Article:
(5) The appropriate Government may, after considering the advice tendered to it by the Advisory Committee and after giving to the persons concerned in the establishment or employment an opportunity to make representations, issue such directions in respect of employment of women workers, as the appropriate Government may think fit.
7. POWER OF APPROPRIATE GOVERNMENT TO APPOINT AUTHORITIES FOR HEARING AND DECIDING CLAIMS AND COMPLAINTS. –
(1) The appropriate Government may, by notification, appoint such officers, not below the rank of a Labour Officer, as it thinks fit to be the authorities for the purpose of hearing and deciding –
(a) complaints with regard to the contravention of any provision of this Act;
(b) claims arising out of non-payment of wages at equal rates to men and women workers for the same work or work of a similar nature; and may, by the same or subsequent notification, define the local limits within which each such authority shall exercise its jurisdiction.
(2) Every complaint or claim referred to in sub-section (1) shall be made in such manner as may be prescribed.
(3) If any question arises as to whether two or more works are of the same nature or of a similar nature, it shall be decided by the authority appointed under sub-section (1).
(4) Where a complaint or claim is made to the authority appointed under sub-section (1) it may, after giving the applicant and the employer an opportunity of being heard, and after such inquiry as it may consider necessary, direct, – (i) in the case of a claim arising out of non-payment of wages at equal rates to men and women workers for the same work or work of a similar nature, that payment be made to the worker of the amount by which the wages payable to him exceed the amount actually paid;
(ii) in the case of complaint, that adequate steps be taken by the employer so as to ensure that there is no contravention of any provision of this Act.
(5) Every authority appointed under sub-section (1) shall have all the powers of a Civil Court under the Code of Civil Procedure, 1908 (5 of 1908), for the purpose of taking evidence and of enforcing the attendance of witnesses and compelling the production of documents, and every such authority shall be deemed to be a Civil Court for all the purposes of section 195 and Chapter XXVI of the Code of Criminal Procedure, 1973 (2 of 1974).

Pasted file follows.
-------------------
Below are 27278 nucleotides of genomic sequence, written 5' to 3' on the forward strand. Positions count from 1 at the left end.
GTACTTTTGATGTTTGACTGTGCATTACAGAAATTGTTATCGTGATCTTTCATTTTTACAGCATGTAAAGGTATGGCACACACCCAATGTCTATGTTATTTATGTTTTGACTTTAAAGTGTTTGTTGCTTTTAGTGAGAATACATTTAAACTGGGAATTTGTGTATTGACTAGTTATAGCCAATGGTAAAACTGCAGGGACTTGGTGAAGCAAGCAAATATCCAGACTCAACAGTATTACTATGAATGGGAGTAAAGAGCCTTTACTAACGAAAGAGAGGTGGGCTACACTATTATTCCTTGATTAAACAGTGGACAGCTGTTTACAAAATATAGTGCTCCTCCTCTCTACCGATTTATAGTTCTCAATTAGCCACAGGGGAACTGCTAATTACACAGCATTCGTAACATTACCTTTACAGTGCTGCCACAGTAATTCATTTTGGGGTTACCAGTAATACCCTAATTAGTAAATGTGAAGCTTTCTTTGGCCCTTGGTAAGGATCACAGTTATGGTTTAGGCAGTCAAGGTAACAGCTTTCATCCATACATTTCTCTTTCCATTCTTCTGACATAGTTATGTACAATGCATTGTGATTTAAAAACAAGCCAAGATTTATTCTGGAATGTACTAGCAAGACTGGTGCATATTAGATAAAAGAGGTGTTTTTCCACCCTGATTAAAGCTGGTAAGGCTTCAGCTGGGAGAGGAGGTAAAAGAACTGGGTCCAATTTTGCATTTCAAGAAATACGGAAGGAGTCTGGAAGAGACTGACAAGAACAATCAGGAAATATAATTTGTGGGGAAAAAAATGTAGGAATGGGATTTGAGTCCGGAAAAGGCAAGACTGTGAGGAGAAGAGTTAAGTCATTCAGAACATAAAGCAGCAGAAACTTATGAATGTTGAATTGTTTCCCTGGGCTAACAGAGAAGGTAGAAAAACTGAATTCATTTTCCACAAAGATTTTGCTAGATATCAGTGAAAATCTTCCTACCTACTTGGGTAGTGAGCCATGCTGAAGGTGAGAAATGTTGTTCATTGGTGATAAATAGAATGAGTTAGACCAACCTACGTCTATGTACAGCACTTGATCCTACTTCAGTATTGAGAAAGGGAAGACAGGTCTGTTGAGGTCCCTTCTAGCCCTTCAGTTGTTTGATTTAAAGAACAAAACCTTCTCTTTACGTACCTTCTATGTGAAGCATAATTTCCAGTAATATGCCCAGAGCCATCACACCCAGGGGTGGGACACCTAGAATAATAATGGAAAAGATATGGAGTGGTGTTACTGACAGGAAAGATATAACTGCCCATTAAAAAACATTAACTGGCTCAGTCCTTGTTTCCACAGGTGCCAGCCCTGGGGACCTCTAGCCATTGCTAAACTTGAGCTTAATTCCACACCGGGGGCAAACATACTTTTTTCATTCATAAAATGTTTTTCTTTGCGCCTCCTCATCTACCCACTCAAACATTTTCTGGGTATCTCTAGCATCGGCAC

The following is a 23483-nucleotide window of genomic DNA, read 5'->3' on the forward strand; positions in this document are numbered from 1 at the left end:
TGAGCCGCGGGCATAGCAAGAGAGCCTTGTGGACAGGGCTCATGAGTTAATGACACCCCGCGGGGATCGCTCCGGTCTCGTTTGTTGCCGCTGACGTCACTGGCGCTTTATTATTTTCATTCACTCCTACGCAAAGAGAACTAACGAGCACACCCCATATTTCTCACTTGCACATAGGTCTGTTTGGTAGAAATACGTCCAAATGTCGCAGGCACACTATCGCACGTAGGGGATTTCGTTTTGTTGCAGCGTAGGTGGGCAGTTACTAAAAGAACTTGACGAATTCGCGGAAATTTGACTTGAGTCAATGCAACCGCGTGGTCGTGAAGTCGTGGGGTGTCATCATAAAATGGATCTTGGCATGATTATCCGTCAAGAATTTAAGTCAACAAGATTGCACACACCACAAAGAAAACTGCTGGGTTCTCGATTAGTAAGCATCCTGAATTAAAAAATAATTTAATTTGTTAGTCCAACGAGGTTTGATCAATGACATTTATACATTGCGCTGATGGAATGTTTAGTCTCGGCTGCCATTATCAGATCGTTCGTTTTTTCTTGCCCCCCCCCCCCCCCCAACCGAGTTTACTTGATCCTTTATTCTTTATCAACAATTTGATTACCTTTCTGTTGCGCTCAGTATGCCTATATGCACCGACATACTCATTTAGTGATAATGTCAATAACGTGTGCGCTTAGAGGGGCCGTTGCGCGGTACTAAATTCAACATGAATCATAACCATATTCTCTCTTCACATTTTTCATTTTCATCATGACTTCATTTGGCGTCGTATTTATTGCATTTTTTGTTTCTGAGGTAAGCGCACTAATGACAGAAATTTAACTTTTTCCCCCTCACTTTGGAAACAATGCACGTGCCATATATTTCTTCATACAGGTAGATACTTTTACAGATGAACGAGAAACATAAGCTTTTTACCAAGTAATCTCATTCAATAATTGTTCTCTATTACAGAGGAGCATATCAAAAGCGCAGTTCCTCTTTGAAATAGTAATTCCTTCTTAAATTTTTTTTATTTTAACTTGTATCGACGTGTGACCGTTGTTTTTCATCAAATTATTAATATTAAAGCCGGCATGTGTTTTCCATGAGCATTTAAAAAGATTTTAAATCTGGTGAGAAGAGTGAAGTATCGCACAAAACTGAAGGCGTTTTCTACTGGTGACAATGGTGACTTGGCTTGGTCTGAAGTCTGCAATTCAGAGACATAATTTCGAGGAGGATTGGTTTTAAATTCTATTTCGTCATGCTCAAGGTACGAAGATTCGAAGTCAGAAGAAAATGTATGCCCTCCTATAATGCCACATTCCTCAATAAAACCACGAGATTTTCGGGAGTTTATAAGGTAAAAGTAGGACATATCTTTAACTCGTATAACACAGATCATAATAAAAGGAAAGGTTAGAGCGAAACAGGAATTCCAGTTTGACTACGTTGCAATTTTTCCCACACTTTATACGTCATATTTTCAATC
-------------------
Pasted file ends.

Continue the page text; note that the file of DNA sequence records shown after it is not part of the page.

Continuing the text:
(6) Any employer or worker aggrieved by any order may be an authority appointed under sub-section (1), on a complaint or claim may, within thirty days from the date of the order, prefer an appeal to such authority as the appropriate Government may, by notification, specify in this behalf, and that authority may, after hearing the appeal, confirm, modify or reverse the order appealed against and no further appeal shall lie against the order made by such authority.
(7) The authority referred to in sub-section (6) may, if it is satisfied that the appellant was prevented by sufficient cause from preferring the appeal within the period specified in sub-section (6), allow the appeal to be preferred within a further period of thirty days but not thereafter.
(8) The provisions of sub-section (1) of section 33C of the Industrial Disputes Act, 1947 (14 of 1947), shall apply for the recovery of monies due from an employer arising out of the decision of an authority appointed under this section.
8. DUTY OF EMPLOYERS TO MAINTAIN REGISTERS. –
On and from the commencement of this Act, every employer shall maintain such registers and other documents in relation to the workers employed by him as may be prescribed.
9. INSPECTORS. –
(1) The appropriate Government may, by notification, appoint such persons as it may think fit to be Inspectors for the purpose of making an investigation as to whether the provisions of this Act, or the rules made there under, are being complied with by employers, and may define the local limits within which an Inspector may make such investigation.
(2) Every Inspector shall be deemed to be a public servant within the meaning of section 21 of the Indian Penal Code (45 of 1860).
(3) An Inspector may, at any place within the local limits of his jurisdiction, –
(a) enter, at any reasonable time, with such assistance as he thinks fit, any building, factory, premises or vessel;